Dendrochronology as a Standard Method in Anthropology
Dendrochronology did not become a standard research method until the 1980s, when the first extensive chronologies were published, but it has remained interdisciplinary. Using both natural live wood and seasoned crafted wood to form chronologies proved helpful to both climateology and archaeology.
Dendrochronology dated the cedar foundation beams in the Doucet Hennessy House in New Brunswick to 1808. (See above video) Tree-ring analysis gives archaeologists information about building materials, local forest resources, and the kinds of tools and techniques craftsmen used hundreds, even thousands of years ago.
Tree-Ring Analysis for Archaeology
Oak dating is crucial to European archaeologists, because medieval builders mainly used oak, and within the first year or two after cutting down the tree. Dendrochronological analysis of large internal architectural features or buried archaeology in northern Europe offers an accurate dating strategy since Baillie published a full oak timeline for Ireland back as far as 5000 BC.
In Medieval Archaeology (2003) Christopher Gerrard labels dendrochronology an archaeological science. Despite the innovations of other scientific processes, he says, “no single dating technique has had the same impact on later medieval archaeology as dendrochronology. Large regional samples of timbered buildings have been systematically analysed and the technique continues to have important implications for the dating of artefacts and sites.”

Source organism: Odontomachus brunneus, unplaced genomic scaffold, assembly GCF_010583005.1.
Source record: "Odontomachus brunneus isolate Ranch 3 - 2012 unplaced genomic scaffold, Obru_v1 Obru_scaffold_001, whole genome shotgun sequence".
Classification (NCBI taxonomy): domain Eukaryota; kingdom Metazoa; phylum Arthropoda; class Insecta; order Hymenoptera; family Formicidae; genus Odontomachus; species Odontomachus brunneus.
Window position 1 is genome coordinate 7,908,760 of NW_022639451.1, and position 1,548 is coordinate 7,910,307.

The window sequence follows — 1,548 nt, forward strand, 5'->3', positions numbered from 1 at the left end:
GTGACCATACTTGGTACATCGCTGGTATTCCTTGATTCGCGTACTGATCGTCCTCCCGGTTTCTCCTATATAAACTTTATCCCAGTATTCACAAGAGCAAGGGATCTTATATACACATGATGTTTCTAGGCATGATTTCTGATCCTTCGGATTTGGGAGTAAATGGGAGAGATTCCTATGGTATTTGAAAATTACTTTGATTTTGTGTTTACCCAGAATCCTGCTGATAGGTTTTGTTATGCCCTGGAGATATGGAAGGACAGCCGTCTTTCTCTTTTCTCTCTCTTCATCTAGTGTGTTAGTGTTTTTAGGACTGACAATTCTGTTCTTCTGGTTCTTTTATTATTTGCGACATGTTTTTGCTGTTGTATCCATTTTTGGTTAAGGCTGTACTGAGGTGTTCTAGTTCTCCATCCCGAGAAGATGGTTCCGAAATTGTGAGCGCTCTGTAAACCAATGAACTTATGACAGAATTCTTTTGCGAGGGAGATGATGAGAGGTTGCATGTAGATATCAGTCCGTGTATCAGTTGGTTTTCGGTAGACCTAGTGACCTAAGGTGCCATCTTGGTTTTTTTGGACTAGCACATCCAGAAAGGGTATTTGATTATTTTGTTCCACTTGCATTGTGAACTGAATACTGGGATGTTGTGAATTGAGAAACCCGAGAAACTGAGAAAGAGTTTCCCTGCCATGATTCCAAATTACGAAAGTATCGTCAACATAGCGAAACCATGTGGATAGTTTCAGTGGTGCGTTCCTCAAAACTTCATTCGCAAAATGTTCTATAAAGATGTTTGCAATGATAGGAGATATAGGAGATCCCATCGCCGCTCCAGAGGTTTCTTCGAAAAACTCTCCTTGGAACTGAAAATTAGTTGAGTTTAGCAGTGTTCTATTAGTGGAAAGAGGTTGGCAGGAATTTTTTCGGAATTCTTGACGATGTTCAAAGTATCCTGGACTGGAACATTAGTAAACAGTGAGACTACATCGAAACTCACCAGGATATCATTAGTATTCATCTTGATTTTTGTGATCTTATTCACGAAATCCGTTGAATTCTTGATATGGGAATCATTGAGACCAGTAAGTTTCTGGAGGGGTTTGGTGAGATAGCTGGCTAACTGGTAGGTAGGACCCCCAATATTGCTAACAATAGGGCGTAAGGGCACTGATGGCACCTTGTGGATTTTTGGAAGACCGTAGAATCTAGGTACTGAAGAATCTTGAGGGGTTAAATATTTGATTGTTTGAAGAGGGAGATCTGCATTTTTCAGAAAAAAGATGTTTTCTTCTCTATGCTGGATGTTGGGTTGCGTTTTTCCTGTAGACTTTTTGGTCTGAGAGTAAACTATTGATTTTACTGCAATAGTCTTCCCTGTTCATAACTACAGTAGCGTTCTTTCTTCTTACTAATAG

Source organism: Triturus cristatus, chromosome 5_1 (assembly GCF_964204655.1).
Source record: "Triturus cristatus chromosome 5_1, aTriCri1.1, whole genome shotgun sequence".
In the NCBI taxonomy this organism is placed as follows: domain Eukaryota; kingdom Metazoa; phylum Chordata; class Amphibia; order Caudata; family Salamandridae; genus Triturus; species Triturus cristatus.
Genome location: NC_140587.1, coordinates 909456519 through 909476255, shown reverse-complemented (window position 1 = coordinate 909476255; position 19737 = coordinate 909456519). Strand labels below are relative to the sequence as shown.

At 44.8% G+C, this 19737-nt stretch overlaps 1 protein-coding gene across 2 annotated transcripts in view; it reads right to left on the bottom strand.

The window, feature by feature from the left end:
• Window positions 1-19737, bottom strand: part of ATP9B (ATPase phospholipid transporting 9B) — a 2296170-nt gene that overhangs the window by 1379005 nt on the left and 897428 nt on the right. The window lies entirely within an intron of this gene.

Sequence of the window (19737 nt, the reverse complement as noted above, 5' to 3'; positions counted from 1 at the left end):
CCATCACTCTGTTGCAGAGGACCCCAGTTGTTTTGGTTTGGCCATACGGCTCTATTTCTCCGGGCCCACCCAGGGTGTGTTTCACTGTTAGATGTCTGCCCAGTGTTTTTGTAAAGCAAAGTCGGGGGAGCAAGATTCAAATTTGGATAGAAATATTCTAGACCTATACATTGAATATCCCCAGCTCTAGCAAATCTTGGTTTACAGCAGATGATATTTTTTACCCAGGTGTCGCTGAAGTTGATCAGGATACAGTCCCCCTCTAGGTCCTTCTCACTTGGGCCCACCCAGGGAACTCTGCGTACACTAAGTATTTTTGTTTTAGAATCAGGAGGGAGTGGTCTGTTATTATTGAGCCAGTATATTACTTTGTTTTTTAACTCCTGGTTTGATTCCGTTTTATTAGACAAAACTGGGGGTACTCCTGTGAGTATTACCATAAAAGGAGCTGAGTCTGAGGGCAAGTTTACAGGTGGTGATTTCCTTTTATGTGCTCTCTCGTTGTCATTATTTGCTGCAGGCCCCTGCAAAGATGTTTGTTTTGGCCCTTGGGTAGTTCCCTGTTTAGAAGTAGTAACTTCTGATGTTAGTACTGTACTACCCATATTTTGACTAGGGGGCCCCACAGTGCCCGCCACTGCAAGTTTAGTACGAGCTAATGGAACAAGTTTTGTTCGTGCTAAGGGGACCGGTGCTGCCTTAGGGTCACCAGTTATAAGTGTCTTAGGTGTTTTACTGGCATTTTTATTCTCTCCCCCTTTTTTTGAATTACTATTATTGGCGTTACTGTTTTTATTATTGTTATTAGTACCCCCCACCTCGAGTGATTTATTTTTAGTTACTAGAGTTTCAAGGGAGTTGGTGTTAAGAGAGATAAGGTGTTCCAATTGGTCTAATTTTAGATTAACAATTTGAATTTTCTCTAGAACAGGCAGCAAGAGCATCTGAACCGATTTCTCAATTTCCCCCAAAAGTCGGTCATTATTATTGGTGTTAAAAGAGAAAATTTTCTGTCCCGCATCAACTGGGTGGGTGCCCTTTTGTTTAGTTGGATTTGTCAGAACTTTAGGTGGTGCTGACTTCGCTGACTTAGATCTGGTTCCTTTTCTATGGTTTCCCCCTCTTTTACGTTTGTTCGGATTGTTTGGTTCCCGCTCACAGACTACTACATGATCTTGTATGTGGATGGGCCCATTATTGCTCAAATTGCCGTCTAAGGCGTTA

Gerrard describes how dendrochronologies have altered interpretations of distinctive pottery found in relation to wood samples. This shifted the record of how people interacted and traded to centuries earlier than previously thought. Since pottery itself is used as a means of dating archaeology, and of tracing demographics of production, distribution and usage, this one example impacts significantly on anthropological knowledge.
Dendrochronologies are 95% accurate, and were used to calibrate the radio carbon dating timelines that are another essential tool for archaeologists.
Dating Oak Castle Gates
Analysis of thin samples is not so reliable. An electric-powered microbore was developed for use on examples such as the great doors at Hay Castle, Wales, where timbers are less than two inches thick. Similar latticed castle gates at Chepstow were dated 1159-1189, while an older Anglo-Saxon door at Westminster Abbey was dated 1050 by the same dendrochronologist. The oldest door at Hay proved undatable from the samples taken during a survey by the Royal Commission on the Ancient and Historical Monuments of Wales, so the possibility remains that it is the oldest hanging, hinged door in Wales.